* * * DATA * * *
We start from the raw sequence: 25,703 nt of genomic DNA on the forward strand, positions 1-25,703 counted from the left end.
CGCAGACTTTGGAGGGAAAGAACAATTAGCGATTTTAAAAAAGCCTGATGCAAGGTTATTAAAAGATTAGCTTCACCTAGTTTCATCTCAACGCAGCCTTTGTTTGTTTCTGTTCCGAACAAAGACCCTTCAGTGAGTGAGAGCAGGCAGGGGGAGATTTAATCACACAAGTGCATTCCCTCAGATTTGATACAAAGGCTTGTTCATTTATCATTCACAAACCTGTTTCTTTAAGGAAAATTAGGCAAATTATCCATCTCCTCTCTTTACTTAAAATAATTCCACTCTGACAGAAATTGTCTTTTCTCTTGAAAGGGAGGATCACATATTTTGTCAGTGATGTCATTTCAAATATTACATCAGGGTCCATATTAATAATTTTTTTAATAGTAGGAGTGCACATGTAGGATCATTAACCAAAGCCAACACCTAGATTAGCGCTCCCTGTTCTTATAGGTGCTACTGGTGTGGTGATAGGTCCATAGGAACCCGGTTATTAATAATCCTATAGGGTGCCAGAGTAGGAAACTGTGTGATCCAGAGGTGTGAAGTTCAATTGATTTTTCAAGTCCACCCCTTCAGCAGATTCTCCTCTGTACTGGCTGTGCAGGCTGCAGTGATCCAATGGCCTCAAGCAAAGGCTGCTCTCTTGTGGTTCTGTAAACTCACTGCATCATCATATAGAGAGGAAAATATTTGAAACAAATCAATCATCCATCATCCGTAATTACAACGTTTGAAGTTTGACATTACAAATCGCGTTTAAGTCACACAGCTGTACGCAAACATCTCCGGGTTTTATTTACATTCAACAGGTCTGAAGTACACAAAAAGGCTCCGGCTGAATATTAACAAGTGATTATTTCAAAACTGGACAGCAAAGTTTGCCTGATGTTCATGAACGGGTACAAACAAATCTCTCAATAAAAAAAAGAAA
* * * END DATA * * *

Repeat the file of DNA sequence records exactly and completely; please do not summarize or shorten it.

We start from the raw sequence: 25,703 nt of genomic DNA on the forward strand, positions 1-25,703 counted from the left end.
CGCAGACTTTGGAGGGAAAGAACAATTAGCGATTTTAAAAAAGCCTGATGCAAGGTTATTAAAAGATTAGCTTCACCTAGTTTCATCTCAACGCAGCCTTTGTTTGTTTCTGTTCCGAACAAAGACCCTTCAGTGAGTGAGAGCAGGCAGGGGGAGATTTAATCACACAAGTGCATTCCCTCAGATTTGATACAAAGGCTTGTTCATTTATCATTCACAAACCTGTTTCTTTAAGGAAAATTAGGCAAATTATCCATCTCCTCTCTTTACTTAAAATAATTCCACTCTGACAGAAATTGTCTTTTCTCTTGAAAGGGAGGATCACATATTTTGTCAGTGATGTCATTTCAAATATTACATCAGGGTCCATATTAATAATTTTTTTAATAGTAGGAGTGCACATGTAGGATCATTAACCAAAGCCAACACCTAGATTAGCGCTCCCTGTTCTTATAGGTGCTACTGGTGTGGTGATAGGTCCATAGGAACCCGGTTATTAATAATCCTATAGGGTGCCAGAGTAGGAAACTGTGTGATCCAGAGGTGTGAAGTTCAATTGATTTTTCAAGTCCACCCCTTCAGCAGATTCTCCTCTGTACTGGCTGTGCAGGCTGCAGTGATCCAATGGCCTCAAGCAAAGGCTGCTCTCTTGTGGTTCTGTAAACTCACTGCATCATCATATAGAGAGGAAAATATTTGAAACAAATCAATCATCCATCATCCGTAATTACAACGTTTGAAGTTTGACATTACAAATCGCGTTTAAGTCACACAGCTGTACGCAAACATCTCCGGGTTTTATTTACATTCAACAGGTCTGAAGTACACAAAAAGGCTCCGGCTGAATATTAACAAGTGATTATTTCAAAACTGGACAGCAAAGTTTGCCTGATGTTCATGAACGGGTACAAACAAATCTCTCAATAAAAAAAAGAAA